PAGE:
The Slaves of Solitude at Hampstead Theatre
Women’s roles in society have changed over the years, through the ups and downs in their duties and their rights. During wartime they represented the backbone of the community, covering men’s absences in the workplace, in the family and in the pubs. These last places are featured just a couple of times in The Slaves of Solitude, now at Hampstead Theatre, but their inebriating products and, in general, the accessibility of alcohol are extensive throughout the play. And it doesn’t create scandal when women are also regular clients or when the ladies mingle with handsome African American soldiers.
Jonathan Kent directs the enjoyable adaptation by Patrick Hamilton of the novel by Nicholas Wright. Finding a temporary refuge in a modest and cheap boarding house in Thames Lockden, away from bombarded London, Miss Roach (Fenella Woolgar) falls in love with Lieutenant Pike (Daon Broni). Threatening the idyllic story of the ex-teacher come the other tenants Vicki Kugelmann (Lucy Cohu) and Mr Thwaites (Clive Francis), the first because of her pleasing, amusing attitude and German origin, the second for his mocking and nosy character.
Far from the battlefield, hate and cynicism still creep into the life of many. Compassion finds its way in the end among the guests of the house, although this is too subtle to declare a happy ending, and leaves a trail of solitude and disappointment.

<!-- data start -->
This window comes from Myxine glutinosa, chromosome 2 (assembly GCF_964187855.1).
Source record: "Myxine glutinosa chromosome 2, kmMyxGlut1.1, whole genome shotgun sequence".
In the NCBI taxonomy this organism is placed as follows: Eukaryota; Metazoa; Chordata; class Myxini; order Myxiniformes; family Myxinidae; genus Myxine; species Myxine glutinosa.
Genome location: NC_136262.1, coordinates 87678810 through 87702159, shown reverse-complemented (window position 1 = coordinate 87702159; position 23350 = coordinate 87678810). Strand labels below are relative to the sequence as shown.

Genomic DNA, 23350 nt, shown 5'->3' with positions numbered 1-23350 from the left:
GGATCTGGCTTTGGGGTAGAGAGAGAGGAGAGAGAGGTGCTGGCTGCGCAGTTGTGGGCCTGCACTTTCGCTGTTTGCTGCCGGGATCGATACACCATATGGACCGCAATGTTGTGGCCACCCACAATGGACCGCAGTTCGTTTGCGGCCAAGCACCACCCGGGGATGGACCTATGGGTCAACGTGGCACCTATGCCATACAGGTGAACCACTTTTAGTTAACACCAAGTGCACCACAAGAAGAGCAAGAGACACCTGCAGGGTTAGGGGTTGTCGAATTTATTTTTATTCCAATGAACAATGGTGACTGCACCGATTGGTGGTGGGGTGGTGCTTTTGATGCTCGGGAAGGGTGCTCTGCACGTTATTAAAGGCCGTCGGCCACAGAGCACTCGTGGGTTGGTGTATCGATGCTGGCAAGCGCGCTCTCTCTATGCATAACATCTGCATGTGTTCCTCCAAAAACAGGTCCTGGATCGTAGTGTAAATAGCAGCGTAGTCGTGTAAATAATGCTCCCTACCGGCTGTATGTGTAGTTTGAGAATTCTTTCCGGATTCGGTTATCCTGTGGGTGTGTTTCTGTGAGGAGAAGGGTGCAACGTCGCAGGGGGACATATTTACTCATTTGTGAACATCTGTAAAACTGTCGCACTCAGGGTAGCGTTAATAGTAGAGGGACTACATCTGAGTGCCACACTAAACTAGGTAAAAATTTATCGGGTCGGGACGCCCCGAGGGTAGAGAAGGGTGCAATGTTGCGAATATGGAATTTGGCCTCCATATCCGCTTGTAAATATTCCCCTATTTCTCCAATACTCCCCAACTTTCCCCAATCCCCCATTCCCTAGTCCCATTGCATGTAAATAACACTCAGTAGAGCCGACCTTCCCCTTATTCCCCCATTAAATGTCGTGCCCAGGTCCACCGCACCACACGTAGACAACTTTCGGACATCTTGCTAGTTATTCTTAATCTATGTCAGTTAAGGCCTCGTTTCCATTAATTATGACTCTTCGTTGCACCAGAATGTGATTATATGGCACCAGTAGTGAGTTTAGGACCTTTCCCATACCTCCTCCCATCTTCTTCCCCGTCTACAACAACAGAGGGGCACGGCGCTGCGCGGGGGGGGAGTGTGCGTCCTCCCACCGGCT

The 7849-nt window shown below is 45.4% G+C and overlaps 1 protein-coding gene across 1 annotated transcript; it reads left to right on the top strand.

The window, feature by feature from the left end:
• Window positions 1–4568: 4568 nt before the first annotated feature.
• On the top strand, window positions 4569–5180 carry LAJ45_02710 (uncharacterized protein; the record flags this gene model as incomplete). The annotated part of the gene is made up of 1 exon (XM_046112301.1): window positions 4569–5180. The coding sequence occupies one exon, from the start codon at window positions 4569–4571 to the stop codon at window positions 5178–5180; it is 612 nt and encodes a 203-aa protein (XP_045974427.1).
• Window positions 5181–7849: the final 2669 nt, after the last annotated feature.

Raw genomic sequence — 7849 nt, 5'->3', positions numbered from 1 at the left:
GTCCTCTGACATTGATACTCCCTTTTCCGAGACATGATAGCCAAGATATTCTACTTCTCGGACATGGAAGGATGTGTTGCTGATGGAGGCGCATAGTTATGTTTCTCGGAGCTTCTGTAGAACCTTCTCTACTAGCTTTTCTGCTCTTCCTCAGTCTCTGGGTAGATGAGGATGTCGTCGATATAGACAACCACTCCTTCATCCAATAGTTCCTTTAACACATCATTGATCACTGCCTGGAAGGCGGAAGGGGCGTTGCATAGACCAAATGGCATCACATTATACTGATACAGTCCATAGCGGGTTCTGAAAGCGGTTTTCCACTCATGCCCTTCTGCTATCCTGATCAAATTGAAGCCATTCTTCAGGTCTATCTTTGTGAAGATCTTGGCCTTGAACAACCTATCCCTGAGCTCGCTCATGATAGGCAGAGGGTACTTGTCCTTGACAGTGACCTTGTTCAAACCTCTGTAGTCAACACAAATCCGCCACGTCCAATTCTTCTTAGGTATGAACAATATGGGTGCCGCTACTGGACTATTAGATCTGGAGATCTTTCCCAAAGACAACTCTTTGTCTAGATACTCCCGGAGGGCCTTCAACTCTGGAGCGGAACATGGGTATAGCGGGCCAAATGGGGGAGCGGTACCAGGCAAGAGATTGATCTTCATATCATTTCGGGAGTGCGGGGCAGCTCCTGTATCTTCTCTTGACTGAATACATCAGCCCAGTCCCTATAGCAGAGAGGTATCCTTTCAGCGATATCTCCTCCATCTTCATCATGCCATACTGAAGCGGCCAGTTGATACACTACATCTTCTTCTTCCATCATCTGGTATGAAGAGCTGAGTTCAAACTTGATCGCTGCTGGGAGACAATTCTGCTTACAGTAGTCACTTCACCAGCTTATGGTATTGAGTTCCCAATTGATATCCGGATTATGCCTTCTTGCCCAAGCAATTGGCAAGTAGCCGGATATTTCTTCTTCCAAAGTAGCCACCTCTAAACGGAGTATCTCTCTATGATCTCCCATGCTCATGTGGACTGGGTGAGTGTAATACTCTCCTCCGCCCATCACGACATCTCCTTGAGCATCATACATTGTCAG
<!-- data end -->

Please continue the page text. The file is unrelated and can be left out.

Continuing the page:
With more than half of the cast being women, the female characters dominate the scene. The story provides a really interesting angle of the not-so-boring life away from the front, highlighting the freedom and emancipation women gained during those terrible years for the nation, all lost and in need to be fought for in the following decades: from drinking to sexual liberation, to conducting an independent life as a single woman – although at times being judged “a spinster” for this – all while working and earning as much as men.
Opening in the middle of the action, the play doesn’t maintain the initial verve, becoming slower, occasionally lifted by some good jokes and light amusing moments. The story’s setting is beautifully curated, the show presenting elegant changes of scene: with a sliding black veil with a projected purple light, it looks like the mournful ghost of the war moves silently on the stage, ever present, but never actually shown.
Lucy Cohu entertains and positively impresses with her provocative posture and Teutonic accent. Richard Tate graciously performs a candid old man, to whom it’s more than natural to hold the moral and unsaid solitary truth beneath the candour.
Photos: Manuel Harlan
The Slaves of Solitude is at Hampstead Theatre from 20th October until 25th November 2017. For further information or to book visit the Hampstead Theatre website here.